Behavioral economists study human errors. People don’t always make the best choices for themselves, so there’s good reason to doubt whether they will always make the best choices for others.
If you’ve ever received a useless gadget, a horrendous tie or some kind of bowl, you’ll know that when people buy Christmas presents, they can blunder badly. Chances are pretty good that whatever you end up getting people this year, and however hard you try, some of your friends and family aren’t going to think that the gift is worth what you paid for it.
University of Minnesota economist Joel Waldfogel, author of “Scroogenomics,” finds that Americans spend about $65 billion on winter holiday presents every year — and that many of those billions are wasted because a lot of people don’t much like what they get. Typically the value of a gift to the recipient is about 20 percent lower than its cost. He describes the holiday season as “an orgy of value destruction.”
Here are some tips, building on six behavioral findings that bear directly on holiday-season mis- giving, that might help you get through December a little better.
If you’re like most people, you have an exaggerated sense of how much other people are like you. You probably think their tastes and values are closer to yours than they actually are.
When people focus on a product or an activity, or on a single feature of a situation, they tend to think that it matters a lot more than it does. For example, people in both California and Iowa have been found to think that people in California are happier than those in Iowa (which isn’t so). The reason for the mistake is that people focus on the most salient difference between California and Iowa, which is the weather, even though a warmer climate doesn’t much affect people’s happiness.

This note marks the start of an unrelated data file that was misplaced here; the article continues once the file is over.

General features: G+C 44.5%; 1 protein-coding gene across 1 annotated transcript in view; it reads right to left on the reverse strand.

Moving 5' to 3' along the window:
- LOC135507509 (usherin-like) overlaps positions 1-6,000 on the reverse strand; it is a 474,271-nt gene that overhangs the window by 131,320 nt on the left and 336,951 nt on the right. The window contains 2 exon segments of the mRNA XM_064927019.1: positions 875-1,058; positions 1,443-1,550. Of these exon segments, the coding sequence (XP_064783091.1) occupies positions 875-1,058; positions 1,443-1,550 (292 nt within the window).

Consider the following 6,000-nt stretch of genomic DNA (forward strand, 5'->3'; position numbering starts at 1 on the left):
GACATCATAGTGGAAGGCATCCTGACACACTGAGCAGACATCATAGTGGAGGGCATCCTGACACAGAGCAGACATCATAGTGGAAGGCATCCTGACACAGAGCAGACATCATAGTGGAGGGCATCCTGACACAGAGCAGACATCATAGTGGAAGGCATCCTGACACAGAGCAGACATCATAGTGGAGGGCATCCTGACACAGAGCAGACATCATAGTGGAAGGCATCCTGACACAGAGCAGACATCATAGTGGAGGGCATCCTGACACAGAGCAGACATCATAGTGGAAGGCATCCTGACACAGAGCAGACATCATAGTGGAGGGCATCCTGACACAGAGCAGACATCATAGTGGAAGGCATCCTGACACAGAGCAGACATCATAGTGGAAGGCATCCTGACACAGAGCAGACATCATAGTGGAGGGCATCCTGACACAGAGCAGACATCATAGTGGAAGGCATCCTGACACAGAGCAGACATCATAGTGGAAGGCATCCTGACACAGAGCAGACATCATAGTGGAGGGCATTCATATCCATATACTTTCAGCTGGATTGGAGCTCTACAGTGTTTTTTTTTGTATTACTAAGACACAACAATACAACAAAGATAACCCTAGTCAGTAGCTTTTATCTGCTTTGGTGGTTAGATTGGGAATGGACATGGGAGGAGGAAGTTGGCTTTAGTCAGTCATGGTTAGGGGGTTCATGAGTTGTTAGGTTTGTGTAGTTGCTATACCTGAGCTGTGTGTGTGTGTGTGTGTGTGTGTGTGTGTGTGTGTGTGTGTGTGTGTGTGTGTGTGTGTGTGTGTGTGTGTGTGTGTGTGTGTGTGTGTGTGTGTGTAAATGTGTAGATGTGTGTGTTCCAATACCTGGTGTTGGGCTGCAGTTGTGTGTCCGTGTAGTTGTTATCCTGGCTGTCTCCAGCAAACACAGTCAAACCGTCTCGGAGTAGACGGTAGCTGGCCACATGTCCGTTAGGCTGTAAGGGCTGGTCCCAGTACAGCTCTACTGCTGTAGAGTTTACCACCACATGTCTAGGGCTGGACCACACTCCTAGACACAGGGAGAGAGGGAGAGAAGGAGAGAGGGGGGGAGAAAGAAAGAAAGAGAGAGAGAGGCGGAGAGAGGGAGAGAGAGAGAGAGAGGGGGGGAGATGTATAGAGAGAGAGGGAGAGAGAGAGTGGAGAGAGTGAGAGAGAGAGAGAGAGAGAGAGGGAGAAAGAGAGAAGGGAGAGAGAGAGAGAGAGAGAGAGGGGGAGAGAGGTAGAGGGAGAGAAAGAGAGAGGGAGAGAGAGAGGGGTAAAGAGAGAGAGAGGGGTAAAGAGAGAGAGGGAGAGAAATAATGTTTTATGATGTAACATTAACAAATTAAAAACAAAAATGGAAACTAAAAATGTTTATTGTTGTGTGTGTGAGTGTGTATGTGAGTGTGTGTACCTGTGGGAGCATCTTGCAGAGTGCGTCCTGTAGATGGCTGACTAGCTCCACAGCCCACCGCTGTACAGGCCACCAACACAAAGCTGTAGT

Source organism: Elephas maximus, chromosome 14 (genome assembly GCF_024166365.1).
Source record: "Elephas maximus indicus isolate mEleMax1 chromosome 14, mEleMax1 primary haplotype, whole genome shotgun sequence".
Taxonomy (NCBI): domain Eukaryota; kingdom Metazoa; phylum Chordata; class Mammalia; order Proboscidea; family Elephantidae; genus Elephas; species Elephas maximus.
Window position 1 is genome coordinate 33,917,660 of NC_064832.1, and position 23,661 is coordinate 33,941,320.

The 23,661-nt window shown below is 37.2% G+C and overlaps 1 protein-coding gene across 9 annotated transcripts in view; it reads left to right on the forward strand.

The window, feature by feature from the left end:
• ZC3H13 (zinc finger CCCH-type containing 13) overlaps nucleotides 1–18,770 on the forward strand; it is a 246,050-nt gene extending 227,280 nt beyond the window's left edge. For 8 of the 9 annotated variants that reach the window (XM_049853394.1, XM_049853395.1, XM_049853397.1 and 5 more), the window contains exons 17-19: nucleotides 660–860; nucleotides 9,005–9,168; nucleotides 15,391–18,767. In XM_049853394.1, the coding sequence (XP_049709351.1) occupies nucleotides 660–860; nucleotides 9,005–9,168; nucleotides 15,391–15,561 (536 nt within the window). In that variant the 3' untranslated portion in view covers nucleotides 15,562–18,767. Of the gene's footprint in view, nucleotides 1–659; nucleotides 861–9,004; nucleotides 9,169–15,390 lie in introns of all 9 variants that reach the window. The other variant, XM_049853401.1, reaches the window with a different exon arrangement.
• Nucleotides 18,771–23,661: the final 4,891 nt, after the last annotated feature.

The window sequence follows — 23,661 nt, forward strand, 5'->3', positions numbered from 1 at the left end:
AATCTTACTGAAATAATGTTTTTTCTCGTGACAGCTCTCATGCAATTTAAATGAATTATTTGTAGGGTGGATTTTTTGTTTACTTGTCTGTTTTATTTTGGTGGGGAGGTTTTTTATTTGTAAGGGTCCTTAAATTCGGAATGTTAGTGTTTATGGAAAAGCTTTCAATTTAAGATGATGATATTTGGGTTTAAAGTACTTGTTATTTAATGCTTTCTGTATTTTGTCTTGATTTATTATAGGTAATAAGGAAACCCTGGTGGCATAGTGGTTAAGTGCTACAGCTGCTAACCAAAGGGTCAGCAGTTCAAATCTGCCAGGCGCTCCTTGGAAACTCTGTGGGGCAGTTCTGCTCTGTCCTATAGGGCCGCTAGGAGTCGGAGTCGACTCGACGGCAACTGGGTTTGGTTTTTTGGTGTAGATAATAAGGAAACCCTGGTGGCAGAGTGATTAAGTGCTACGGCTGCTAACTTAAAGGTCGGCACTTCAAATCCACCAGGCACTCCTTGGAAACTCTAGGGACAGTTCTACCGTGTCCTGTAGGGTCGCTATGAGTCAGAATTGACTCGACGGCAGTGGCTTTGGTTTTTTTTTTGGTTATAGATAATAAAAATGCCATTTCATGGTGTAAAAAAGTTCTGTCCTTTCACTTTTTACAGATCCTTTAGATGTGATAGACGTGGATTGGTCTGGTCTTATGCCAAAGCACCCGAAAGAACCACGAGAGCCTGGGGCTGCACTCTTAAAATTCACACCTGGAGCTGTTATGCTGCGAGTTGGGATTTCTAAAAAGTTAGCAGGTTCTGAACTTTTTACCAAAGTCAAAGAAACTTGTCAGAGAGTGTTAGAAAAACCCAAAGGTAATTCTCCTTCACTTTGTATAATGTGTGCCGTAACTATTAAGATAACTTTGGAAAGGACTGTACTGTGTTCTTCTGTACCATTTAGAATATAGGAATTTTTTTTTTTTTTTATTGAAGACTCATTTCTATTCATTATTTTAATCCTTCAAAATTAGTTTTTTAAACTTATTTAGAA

When people are hungry, they tend to order a ton of food, even if they aren’t going to eat all or even most of it. They know, of course, that their tastes will change over time, but they project their current emotional state into the future and thus underestimate the magnitude of the change.
Human beings tend to be unrealistically optimistic. Most people think they are better than the average driver and less likely to be involved in a serious accident. When people give presents, unrealistic optimism goes off the charts. We are often amazed that people don’t love what we’ve selected. Please don’t be. (And please consider avoiding the optimistic exclamation, “You’re going to love it!”)
People often borrow too much because they neglect the cumulative costs of individual expenditures. If you use your credit card to purchase 20 sensible gifts, you might be alarmed by the total expense. When gift-givers don’t keep at least a rough running tab, they may find that they have spent a lot more than they expected or can easily afford.
If you are like most people, you think that people are watching you far more carefully than they actually are. In one experiment, students were asked to go into a classroom wearing a shirt with a picture of Barry Manilow on it (which is pretty embarrassing).
For the holiday season, many of us focus too intently on how other people will react to what we get them, when it may be the mere existence of the present, rather than exactly what it is, that most matters. Unless you are dealing with someone who really cares about what you get them, you should worry a lot less (and maybe spend less, too).
A few years ago, my sister declared a family moratorium on Christmas presents for anyone over 15. We all celebrated. Other people, including Waldfogel himself, have suggested a different solution. Instead of giving people more gadgets, ties or bowls, tell them that this year, you’re going to make a donation in their name to a charity of their choice. Can you think of a better way to show the spirit of the season?
Cass R. Sunstein, the Felix Frankfurter professor of law at Harvard University, is a Bloomberg View columnist.